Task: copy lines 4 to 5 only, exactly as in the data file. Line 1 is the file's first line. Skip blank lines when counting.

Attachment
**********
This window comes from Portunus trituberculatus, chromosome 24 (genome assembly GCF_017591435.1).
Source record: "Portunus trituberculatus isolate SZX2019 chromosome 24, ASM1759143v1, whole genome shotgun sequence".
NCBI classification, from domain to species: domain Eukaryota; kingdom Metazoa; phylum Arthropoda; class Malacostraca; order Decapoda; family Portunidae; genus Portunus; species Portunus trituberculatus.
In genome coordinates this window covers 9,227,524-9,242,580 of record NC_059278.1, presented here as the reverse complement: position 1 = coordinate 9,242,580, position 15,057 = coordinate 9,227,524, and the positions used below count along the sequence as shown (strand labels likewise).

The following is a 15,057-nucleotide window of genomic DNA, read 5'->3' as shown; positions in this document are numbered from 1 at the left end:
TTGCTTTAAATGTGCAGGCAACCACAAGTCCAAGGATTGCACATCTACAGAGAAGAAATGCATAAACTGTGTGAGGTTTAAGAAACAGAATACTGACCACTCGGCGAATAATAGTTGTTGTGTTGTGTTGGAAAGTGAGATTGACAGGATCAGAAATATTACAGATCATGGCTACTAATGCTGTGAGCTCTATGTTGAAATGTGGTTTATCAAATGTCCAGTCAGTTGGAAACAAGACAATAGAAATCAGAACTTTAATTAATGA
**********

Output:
In genome coordinates this window covers 9,227,524-9,242,580 of record NC_059278.1, presented here as the reverse complement: position 1 = coordinate 9,242,580, position 15,057 = coordinate 9,227,524, and the positions used below count along the sequence as shown (strand labels likewise).

The following is a 15,057-nucleotide window of genomic DNA, read 5'->3' as shown; positions in this document are numbered from 1 at the left end: